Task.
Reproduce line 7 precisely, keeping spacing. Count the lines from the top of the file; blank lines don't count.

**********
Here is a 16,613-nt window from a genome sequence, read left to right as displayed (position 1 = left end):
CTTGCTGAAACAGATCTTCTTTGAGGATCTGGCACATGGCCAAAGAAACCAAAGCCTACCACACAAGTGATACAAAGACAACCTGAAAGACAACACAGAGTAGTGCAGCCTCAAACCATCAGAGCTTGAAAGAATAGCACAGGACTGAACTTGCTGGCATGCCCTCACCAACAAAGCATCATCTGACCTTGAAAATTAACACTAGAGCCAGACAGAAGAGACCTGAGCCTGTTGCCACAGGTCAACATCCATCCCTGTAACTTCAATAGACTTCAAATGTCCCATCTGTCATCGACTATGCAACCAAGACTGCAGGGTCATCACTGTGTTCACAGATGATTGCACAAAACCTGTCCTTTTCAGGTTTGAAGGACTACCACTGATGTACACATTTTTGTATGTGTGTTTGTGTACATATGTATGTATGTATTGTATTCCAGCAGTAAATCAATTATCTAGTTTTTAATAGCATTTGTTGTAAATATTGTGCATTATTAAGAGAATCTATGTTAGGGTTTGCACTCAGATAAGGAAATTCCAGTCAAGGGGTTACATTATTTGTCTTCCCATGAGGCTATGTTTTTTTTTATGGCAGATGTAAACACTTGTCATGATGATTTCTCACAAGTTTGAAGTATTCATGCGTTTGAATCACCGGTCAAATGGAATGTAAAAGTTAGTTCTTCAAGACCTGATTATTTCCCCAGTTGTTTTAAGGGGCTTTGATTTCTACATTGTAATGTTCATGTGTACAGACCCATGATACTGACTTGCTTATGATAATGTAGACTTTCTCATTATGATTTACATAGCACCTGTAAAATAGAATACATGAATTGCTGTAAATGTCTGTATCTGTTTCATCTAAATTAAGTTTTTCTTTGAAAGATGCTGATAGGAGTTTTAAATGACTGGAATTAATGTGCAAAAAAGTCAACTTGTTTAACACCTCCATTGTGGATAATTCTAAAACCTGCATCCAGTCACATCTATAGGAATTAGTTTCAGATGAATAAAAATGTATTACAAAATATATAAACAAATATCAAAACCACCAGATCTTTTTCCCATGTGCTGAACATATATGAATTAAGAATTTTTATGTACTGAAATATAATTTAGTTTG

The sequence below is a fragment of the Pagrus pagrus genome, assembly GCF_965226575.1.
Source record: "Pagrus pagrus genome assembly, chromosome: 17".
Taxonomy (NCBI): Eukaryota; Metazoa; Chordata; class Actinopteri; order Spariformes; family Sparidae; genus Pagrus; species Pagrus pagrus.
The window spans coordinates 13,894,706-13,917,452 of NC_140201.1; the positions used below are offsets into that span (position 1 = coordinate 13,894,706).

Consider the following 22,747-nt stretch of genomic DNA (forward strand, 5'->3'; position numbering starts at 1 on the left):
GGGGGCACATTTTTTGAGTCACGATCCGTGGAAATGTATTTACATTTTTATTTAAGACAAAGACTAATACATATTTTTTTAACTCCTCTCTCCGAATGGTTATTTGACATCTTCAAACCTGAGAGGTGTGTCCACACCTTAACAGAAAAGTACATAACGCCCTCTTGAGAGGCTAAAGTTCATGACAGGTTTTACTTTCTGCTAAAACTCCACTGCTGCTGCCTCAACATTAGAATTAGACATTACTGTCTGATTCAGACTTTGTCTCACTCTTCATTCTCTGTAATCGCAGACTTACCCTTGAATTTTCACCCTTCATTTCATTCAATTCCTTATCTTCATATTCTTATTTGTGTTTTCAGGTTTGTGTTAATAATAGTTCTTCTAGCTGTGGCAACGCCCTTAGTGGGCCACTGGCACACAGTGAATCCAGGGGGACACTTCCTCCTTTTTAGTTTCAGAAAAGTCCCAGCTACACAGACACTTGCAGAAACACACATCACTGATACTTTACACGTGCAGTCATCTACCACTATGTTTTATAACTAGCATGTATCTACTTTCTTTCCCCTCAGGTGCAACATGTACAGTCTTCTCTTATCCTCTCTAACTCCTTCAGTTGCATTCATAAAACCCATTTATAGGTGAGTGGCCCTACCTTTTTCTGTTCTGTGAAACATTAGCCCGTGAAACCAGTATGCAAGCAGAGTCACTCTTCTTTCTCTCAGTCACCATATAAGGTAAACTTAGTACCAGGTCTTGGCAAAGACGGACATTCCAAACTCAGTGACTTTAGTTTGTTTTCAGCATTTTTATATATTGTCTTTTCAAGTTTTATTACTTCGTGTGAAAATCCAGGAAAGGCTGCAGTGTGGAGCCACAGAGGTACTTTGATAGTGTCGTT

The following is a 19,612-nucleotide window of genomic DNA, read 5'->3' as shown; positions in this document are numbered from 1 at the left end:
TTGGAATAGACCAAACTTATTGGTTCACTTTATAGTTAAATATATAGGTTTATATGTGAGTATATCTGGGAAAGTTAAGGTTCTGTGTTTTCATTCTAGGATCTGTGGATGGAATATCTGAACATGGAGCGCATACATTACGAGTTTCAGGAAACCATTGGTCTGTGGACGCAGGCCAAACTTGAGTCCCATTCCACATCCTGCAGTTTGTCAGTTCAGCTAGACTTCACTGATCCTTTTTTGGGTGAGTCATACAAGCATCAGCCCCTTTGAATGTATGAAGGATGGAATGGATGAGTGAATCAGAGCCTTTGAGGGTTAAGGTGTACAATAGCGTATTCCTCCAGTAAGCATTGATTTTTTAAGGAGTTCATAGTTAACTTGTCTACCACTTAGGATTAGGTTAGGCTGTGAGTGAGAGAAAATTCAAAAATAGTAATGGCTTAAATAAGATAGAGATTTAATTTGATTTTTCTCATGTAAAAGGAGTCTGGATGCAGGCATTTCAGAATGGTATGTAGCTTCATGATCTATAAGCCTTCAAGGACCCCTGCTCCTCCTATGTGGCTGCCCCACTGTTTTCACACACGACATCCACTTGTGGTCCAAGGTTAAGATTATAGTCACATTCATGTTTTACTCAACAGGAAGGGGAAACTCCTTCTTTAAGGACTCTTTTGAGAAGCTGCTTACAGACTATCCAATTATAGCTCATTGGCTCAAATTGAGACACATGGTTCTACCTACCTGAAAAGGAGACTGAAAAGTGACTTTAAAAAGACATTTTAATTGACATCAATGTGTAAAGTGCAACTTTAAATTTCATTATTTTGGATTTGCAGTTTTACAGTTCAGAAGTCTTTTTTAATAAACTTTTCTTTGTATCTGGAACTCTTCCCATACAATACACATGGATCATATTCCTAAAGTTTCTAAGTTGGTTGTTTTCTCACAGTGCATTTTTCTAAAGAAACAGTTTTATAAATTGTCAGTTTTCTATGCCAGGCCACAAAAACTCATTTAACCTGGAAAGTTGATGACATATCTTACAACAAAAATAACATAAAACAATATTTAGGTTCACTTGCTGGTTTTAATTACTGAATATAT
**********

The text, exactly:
Consider the following 22,747-nt stretch of genomic DNA (forward strand, 5'->3'; position numbering starts at 1 on the left):